Over the past several years, the Men's State Amateur Golf Tournament has gradually turned itself into a top-notch event. It's interesting to note some of the changes just in the nine years since it was last at Oakridge Country Club.
Back in 1979, the tournament was open only to golfers with a 5 handicap or better and only to the first 120 of those golfers to sign up. That year, a young amateur by the name of Jay Don Blake could be seen hanging around with nothing to do but watch. You see, Blake didn't get his entry in soon enough to be one of the 120 in the field.A couple of years later, qualifyings around the state were instituted to give more golfers a chance to make it. It meant a guy with a 12 handicap could make the State Am with a good day at the qualifying, but it also meant some of the top golfers weren't making it because of a bad day.
So a couple of years later, exemptions were given to certain players, including ex-champions, quarterfinalists from the previous year, etc.
Streamlining continued last year by allowing more players into the main event, but with a first-day cut.
The players enjoy it because they are treated so well. The first two days they are given nice meals (it was steak, no less, one day this year). On Friday the 32 match-play finalists are invited to a breakfast before match play starts, and they can bring a guest. This year, Lou North, who won the event three times in the 1950s, was brought over from Denver as the speaker. Later that day, players could be overheard raving about North and the breakfast.
The media is also treated well, with everyone on the State Amateur committee more than accommodating to writers and bradcasters.
The Utah Golf Association has made its premier event into a first-class tourney and deserves plenty of accolades.
NO ARNIE - AGAIN: There hasn't been any big announcement, of course, but don't expect to see Arnold Palmer at this year's Showdown Classic . . . for the third year in a row.
According to Bill Blair of Showdown Charities, Arnie, who played this weekend in the Senior tourney in Seattle and in last week's tourney in Sacramento, can't make it because the Showdown's new July dates conflict with his busy schedule. Apparently, he'll be in California making some television commercials.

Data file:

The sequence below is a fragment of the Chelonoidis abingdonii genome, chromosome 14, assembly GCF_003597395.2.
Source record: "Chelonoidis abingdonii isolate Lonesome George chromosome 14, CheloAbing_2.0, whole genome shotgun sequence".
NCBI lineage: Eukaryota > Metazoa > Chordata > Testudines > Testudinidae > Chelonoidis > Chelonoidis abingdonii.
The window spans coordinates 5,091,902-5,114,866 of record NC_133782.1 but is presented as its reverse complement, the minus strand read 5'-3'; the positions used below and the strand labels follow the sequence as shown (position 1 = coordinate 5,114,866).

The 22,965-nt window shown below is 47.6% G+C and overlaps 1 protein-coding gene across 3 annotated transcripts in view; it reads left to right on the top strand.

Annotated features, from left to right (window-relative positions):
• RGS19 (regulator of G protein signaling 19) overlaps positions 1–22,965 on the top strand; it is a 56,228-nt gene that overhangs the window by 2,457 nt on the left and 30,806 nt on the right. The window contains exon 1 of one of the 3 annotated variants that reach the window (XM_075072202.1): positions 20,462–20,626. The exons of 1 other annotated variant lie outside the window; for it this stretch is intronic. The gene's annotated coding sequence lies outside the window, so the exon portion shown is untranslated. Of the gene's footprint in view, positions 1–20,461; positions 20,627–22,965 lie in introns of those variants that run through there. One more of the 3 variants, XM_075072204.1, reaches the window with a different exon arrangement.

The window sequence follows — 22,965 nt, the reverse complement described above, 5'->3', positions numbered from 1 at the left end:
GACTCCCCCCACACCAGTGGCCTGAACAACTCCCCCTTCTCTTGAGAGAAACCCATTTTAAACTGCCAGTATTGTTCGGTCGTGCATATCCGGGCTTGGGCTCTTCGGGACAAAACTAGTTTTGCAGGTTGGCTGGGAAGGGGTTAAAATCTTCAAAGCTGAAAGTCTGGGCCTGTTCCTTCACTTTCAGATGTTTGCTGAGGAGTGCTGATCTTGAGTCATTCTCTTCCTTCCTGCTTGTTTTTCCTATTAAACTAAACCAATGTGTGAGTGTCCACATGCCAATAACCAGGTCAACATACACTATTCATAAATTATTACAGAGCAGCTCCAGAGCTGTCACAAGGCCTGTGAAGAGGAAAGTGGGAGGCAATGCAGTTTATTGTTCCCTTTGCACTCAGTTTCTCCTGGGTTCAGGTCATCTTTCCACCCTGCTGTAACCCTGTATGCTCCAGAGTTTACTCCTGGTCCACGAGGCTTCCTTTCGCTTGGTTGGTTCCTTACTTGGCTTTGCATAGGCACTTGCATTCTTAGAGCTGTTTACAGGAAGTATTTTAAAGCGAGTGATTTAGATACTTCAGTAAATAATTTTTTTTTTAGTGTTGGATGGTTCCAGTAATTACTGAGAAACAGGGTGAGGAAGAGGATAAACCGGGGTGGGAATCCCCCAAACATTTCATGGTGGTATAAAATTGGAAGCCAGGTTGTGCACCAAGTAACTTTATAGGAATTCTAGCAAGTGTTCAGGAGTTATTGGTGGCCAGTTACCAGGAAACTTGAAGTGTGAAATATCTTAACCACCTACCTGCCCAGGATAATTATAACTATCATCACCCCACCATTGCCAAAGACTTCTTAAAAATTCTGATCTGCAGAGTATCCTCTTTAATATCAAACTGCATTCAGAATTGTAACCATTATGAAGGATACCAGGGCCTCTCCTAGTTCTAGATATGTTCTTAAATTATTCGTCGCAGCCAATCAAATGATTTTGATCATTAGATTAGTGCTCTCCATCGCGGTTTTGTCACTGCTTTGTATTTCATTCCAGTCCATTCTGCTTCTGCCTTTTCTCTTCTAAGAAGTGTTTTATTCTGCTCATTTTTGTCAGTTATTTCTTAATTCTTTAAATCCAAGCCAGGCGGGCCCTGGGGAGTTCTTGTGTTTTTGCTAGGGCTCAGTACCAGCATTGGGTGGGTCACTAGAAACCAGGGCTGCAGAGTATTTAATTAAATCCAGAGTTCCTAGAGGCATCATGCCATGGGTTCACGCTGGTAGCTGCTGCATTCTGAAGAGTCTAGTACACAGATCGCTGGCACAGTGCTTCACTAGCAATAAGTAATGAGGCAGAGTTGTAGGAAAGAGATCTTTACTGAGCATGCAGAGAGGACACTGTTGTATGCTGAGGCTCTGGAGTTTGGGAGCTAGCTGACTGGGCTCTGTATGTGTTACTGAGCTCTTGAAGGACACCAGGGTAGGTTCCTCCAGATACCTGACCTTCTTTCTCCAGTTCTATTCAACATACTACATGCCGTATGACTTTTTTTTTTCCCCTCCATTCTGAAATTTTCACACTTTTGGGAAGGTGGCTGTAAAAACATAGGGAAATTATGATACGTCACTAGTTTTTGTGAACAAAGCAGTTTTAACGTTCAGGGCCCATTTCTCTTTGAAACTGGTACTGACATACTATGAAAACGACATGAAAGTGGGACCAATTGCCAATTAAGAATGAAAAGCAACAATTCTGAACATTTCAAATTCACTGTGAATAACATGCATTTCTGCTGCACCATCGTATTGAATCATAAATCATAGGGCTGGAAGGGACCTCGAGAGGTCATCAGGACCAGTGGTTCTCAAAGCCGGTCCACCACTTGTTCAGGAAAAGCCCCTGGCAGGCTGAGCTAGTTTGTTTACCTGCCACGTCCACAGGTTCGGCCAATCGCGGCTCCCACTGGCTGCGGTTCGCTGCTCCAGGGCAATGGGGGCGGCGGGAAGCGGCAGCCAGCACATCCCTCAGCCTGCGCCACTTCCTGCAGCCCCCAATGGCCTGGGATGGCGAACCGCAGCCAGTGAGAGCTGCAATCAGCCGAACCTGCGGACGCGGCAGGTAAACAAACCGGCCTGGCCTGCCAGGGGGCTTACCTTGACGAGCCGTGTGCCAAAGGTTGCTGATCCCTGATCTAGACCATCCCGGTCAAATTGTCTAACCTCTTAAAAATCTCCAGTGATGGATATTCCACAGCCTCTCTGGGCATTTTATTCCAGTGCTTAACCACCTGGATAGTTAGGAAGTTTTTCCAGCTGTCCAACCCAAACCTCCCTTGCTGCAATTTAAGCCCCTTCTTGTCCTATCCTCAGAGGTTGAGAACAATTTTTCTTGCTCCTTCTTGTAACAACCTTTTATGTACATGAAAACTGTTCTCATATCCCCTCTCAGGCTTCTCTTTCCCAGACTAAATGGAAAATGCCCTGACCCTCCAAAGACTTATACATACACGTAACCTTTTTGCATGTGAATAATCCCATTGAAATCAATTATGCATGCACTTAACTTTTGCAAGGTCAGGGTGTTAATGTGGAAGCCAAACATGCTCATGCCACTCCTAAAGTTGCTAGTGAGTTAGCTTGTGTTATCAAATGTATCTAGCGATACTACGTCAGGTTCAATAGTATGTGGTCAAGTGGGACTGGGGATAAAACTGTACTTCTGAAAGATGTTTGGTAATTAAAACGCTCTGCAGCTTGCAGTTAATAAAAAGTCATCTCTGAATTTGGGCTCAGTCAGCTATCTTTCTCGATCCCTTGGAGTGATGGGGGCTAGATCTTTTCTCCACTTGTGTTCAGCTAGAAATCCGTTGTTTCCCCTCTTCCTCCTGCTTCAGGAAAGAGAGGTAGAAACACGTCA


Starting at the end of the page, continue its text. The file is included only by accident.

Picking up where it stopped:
That's all fine and well. Arnie needs that extra $8 million or so he gets from commercial endorsements. But it's kind of strange that for three years running, he's passed up the Showdown at the course he helped build eight years ago, while he's still able to play at a couple of other western tournaments the same month.
HOW DO YOU SAY `FORE' IN JAPANESE?: It seems that the Japanese, who are known to be fanatical about golf, are beginning to take over the golf courses in our country.
In the last two months, four California courses have been sold, and virtually all of the state's courses have been approached to sell. Also, an estimated 20-30 courses are for sale in Arizona, looking to attract Japanese buyers.
"It's unbelievable," Kirk Candland, manager of Silverado Country Club in Napa, Calif., told the San Francisco Examiner. "I've heard they're after every one that's available. I bet we get four or five calls a week."
While Silverado is not for sale, several other posh golf clubs have been sold to Japanese investors, including La Costa Country Club, ultra-private Riviera Country Club, Chardonnay Golf Club and Sonoma National.
La Costa reportedly went for $220 million, Riviera for $180 million, Chardonnay for $16.5 million and Sonoma National for $7.5 million.
"The exchange rate is so good, it's a good buy for them," Ron Taborski, manager and developer of Half Moon Bay told the Examiner. "In the last couple months they've gone crazy. It's an ego thing. They're trying to outbid each other."
Being the small country that it is, Japan has few courses, and those it has are expensive and exclusive. Members pay as much as $160,000 for memberships.
What does all this mean for golfers in this country? Probably that prices will go up and it will be harder to get starting times - for golfers in California, anyway. Utah golfers can rest assured for now. The Japanese invasion hasn't hit here - yet.
STRAY SHOTS: Todd Barker leads the amateur Browning Challenge Cup race with some 3,400 points (points are given for top 10 finishes). Kurt Bosen is second, followed by Rafael Ponce, Chris Jones and Matt Johnson . . . Jeff Green, who won last month's Sizzler Open in a playoff over Roy Christensen, won last weekened's Black Diamond Open in Price in a playoff over Terry Outzen . . . Entry applications for the U.S. Amateur golf tournament are due at the USGA in New Jersey by July 13. The local qualifying will be Aug. 8 at Alpine Country Club. . . . The District Long Drive Championship will be held Saturday at Jeremy Ranch . . . Entries are being taken for the Swiss Days Amateur at Wasatch Mountain Aug. 5. The tourney was inadvertantly left off some tournament schedules.